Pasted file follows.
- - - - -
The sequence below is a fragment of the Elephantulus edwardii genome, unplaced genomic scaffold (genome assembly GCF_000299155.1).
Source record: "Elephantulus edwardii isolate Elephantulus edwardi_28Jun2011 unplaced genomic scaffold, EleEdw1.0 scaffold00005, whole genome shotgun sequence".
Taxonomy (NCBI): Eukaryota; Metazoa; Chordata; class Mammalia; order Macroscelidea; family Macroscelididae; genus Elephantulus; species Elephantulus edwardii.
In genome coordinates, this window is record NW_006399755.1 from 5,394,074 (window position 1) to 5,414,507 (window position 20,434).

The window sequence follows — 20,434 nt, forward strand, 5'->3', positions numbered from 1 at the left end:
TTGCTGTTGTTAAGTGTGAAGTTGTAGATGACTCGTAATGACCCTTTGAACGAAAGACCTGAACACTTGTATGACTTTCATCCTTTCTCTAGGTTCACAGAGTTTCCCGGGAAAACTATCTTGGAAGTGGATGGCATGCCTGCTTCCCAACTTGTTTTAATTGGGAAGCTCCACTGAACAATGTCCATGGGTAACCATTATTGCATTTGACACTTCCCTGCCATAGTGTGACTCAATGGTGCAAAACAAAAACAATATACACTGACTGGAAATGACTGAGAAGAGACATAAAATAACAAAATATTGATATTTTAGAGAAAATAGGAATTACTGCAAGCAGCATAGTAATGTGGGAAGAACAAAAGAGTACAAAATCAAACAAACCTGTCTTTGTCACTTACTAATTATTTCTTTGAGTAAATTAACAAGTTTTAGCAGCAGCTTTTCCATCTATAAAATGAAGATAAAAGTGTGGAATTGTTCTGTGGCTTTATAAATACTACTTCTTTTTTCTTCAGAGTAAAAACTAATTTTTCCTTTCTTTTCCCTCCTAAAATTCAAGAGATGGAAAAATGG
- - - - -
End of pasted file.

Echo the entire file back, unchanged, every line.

The sequence below is a fragment of the Elephantulus edwardii genome, unplaced genomic scaffold (genome assembly GCF_000299155.1).
Source record: "Elephantulus edwardii isolate Elephantulus edwardi_28Jun2011 unplaced genomic scaffold, EleEdw1.0 scaffold00005, whole genome shotgun sequence".
Taxonomy (NCBI): Eukaryota; Metazoa; Chordata; class Mammalia; order Macroscelidea; family Macroscelididae; genus Elephantulus; species Elephantulus edwardii.
In genome coordinates, this window is record NW_006399755.1 from 5,394,074 (window position 1) to 5,414,507 (window position 20,434).

The window sequence follows — 20,434 nt, forward strand, 5'->3', positions numbered from 1 at the left end:
TTGCTGTTGTTAAGTGTGAAGTTGTAGATGACTCGTAATGACCCTTTGAACGAAAGACCTGAACACTTGTATGACTTTCATCCTTTCTCTAGGTTCACAGAGTTTCCCGGGAAAACTATCTTGGAAGTGGATGGCATGCCTGCTTCCCAACTTGTTTTAATTGGGAAGCTCCACTGAACAATGTCCATGGGTAACCATTATTGCATTTGACACTTCCCTGCCATAGTGTGACTCAATGGTGCAAAACAAAAACAATATACACTGACTGGAAATGACTGAGAAGAGACATAAAATAACAAAATATTGATATTTTAGAGAAAATAGGAATTACTGCAAGCAGCATAGTAATGTGGGAAGAACAAAAGAGTACAAAATCAAACAAACCTGTCTTTGTCACTTACTAATTATTTCTTTGAGTAAATTAACAAGTTTTAGCAGCAGCTTTTCCATCTATAAAATGAAGATAAAAGTGTGGAATTGTTCTGTGGCTTTATAAATACTACTTCTTTTTTCTTCAGAGTAAAAACTAATTTTTCCTTTCTTTTCCCTCCTAAAATTCAAGAGATGGAAAAATGG